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Mannerism

1520 - 1600

The term Mannerism may have began as an insult. 'Maniera' coined by the historian-painter Giorgio Vasari, may have meant 'stylish' or 'try-hard', but either way it perfectly described the decadence of post-renaissance painting, when artists like Michelangelo and Raphael began to distort their subjects.

High Renaissance painting had elevated the human form to a super-human ideal. Men flexed rippling muscles, and every woman was a curvaceous Venus. Mannerism was the next logical step, where virtuoso painters pushed past natural proportions, stretching their figures into stylized cartoons with elongated fingers, surreally stretched necks, and precarious, unnatural poses.

Derogatory or not, Mannerism caught on. Young artists, like Parmigianino and Pontormo wanted to exceed the Renaissance masters, and pushed themselves to create more dramatic compositions, and imbue their work with psychological tension. Mannerism was stylish, it was fashion. Like runway models, the exaggerated subjects of Mannerist paintings were intended to look cold and aloof.

Though Mannerism began in the studios of Florence and Rome, the Sack of Rome in 1527 sent a wave of refugee artists across Europe. Soon the Mannerist style became rooted in Northern Italy, France, and even the Netherlands. But just as the Mannerism replaced the naturalism of the High Renaissance, as the new dominant style it was soon to be toppled from its throne. A young artist named Caravaggio would bring his own dark version of realism back into vogue in the a new style called Baroque.

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Adonis Relinquishing Venus for the Hunt

Adonis Relinquishing Venus for the Hunt

Titian,1460

Agnolo Bronzino

A butcher's son swept off his feet by a renaissance master.

1503-1572

Giuseppe Arcimboldo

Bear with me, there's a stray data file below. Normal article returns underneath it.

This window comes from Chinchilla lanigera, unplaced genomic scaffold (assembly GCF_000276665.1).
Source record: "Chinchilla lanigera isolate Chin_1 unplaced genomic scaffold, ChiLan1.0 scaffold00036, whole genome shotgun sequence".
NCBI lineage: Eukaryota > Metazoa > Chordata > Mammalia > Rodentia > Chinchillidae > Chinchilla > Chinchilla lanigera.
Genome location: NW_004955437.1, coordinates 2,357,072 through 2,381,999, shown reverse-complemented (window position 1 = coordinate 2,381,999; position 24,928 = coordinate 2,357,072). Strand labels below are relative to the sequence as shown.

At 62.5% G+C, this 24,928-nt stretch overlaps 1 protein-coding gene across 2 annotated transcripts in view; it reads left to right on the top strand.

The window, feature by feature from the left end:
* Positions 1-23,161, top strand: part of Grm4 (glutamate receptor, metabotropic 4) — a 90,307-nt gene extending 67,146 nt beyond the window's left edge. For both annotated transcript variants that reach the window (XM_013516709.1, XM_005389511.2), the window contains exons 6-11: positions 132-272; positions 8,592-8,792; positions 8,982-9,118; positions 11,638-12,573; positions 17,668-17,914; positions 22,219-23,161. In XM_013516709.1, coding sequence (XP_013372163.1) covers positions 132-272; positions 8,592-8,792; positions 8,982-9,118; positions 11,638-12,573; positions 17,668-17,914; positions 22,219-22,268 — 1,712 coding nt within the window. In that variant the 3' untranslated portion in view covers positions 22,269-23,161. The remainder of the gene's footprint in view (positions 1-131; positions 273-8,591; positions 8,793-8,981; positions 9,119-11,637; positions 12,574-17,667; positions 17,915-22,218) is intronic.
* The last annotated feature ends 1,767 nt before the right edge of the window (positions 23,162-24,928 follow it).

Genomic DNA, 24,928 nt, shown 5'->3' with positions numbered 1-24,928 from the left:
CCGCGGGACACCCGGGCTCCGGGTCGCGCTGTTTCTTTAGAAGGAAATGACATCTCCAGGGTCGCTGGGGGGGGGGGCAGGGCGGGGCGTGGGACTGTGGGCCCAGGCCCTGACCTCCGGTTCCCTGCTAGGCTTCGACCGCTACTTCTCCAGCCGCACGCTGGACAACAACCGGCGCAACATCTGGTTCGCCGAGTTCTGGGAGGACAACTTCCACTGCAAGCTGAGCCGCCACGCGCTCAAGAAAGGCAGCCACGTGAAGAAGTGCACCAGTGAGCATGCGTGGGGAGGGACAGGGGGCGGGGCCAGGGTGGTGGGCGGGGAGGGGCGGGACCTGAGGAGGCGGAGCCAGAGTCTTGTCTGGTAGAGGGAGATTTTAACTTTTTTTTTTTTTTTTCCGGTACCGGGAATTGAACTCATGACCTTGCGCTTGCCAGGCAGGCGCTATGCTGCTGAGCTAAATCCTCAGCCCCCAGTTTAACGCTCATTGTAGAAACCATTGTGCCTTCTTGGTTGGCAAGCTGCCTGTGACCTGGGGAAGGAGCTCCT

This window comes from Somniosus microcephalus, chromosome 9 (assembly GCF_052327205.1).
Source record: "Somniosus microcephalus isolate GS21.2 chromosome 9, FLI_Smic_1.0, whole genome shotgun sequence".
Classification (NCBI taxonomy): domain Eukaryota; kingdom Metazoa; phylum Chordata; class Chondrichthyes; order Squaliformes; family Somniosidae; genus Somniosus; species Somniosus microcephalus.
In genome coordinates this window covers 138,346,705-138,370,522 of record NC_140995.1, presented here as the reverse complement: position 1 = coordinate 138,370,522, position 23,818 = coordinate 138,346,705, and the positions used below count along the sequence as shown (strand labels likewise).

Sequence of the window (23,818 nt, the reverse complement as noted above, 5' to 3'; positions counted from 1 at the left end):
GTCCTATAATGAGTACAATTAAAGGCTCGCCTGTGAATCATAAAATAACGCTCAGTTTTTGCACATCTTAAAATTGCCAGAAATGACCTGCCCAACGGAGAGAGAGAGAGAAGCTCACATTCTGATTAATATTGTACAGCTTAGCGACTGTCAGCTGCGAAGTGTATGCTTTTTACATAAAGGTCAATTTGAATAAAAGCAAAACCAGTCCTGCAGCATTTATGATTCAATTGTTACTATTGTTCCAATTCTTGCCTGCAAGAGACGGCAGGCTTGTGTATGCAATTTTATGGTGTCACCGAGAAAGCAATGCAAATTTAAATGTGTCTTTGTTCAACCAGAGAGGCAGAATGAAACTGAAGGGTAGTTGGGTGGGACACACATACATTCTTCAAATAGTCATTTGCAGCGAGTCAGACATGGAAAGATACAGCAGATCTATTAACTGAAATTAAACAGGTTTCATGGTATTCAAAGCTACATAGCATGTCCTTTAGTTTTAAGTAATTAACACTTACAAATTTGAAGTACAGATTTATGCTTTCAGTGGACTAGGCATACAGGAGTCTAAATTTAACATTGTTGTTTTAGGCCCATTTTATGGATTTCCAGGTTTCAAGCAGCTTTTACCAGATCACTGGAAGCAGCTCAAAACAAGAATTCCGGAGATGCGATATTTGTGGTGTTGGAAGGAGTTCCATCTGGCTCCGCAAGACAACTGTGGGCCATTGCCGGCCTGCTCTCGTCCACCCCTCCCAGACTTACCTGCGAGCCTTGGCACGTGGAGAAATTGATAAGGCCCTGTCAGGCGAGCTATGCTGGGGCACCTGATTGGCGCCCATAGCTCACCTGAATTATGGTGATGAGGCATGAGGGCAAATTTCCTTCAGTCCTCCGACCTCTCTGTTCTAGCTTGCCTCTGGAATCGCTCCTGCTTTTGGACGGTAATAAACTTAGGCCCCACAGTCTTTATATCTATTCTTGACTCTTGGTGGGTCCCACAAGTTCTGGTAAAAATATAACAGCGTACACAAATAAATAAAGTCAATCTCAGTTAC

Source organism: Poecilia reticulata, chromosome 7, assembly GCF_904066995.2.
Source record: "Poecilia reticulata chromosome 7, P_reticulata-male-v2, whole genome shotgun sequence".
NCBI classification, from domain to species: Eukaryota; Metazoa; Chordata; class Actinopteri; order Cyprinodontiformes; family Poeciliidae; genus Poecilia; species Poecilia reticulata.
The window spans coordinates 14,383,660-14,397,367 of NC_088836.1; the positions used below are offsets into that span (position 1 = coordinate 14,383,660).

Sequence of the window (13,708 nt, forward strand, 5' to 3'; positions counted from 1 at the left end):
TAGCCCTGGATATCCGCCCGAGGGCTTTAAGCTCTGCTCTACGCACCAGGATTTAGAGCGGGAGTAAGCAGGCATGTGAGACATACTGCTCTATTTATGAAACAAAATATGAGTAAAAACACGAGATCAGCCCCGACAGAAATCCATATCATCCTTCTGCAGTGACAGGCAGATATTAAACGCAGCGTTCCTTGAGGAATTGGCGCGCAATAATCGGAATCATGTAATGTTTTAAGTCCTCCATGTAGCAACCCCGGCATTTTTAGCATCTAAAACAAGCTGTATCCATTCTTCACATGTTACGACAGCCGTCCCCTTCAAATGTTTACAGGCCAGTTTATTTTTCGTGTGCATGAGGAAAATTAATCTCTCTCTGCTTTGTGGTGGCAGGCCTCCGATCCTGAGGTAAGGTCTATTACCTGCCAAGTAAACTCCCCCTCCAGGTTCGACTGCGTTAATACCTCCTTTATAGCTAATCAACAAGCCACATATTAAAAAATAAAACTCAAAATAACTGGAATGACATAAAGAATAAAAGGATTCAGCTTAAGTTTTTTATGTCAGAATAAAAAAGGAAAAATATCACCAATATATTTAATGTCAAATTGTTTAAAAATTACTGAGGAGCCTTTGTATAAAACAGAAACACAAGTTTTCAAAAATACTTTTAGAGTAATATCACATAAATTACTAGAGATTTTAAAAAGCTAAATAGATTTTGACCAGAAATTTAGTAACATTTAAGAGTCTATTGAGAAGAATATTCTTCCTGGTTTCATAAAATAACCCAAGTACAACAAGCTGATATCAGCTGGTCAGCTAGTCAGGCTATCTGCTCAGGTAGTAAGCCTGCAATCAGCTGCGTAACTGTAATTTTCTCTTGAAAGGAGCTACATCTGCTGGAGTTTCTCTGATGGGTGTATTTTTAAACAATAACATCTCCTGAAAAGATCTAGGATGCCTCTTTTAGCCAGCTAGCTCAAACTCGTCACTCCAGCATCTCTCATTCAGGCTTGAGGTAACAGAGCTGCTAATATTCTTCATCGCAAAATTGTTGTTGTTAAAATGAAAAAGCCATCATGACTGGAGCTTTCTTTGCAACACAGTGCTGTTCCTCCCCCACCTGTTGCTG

Why take art so seriously?

1526-1593
Portrait of a Young Man

Portrait of a Young Man

Agnolo Bronzino,1530
Portrait of Cosimo I de Medici as Orpheus

Portrait of Cosimo I de Medici as Orpheus

Agnolo Bronzino,1537-1539

El Greco

Finally, a renaissance master with soul

1541-1614
Crucified Christ

Crucified Christ

Agnolo Bronzino,1545
Deposition of Christ

Deposition of Christ

Agnolo Bronzino,1540-1545
The Adoration of the Bronze Snake

The Adoration of the Bronze Snake

Agnolo Bronzino,1540-1545
An Allegory with Venus and Cupid

An Allegory with Venus and Cupid

Agnolo Bronzino,1545

Beginning with the oldest and most important, I shall speak first of Agnolo called Bronzino, a Florentine painter truly most rare and worthy of all praise.

The Life of Agnolo Bronzino

Giorgio Vasari,1550
Portrait of Laura Battiferri

Portrait of Laura Battiferri

Agnolo Bronzino,1552
Portrait of the dwarf Nano Morgantе (Back)

Portrait of the dwarf Nano Morgantе (Back)

Agnolo Bronzino,1552
Portrait of the dwarf Nano Morgantе (Front)

Portrait of the dwarf Nano Morgantе (Front)

Agnolo Bronzino,1552
Venus, Cupid, and Satyr

Venus, Cupid, and Satyr

Agnolo Bronzino,1553-1554
Portrait of Eleanor of Toledo with her son Giovanni de Medici

Portrait of Eleanor of Toledo with her son Giovanni de Medici

Agnolo Bronzino,1554-1555
The Garden of Gethsemane

The Garden of Gethsemane

Giorgio Vasari,1570
The Burial of Christ

The Burial of Christ

Titian,1572
Spain Succouring Religion

Spain Succouring Religion

Titian,1575
The Holy Trinity

The Holy Trinity

El Greco,1577-1579
Judith with the Head of Holophernes

Judith with the Head of Holophernes

Fede Galizia,1596
The Annunciation

The Annunciation

El Greco,1596-1600
Laocoön

Laocoön

El Greco,1604-1614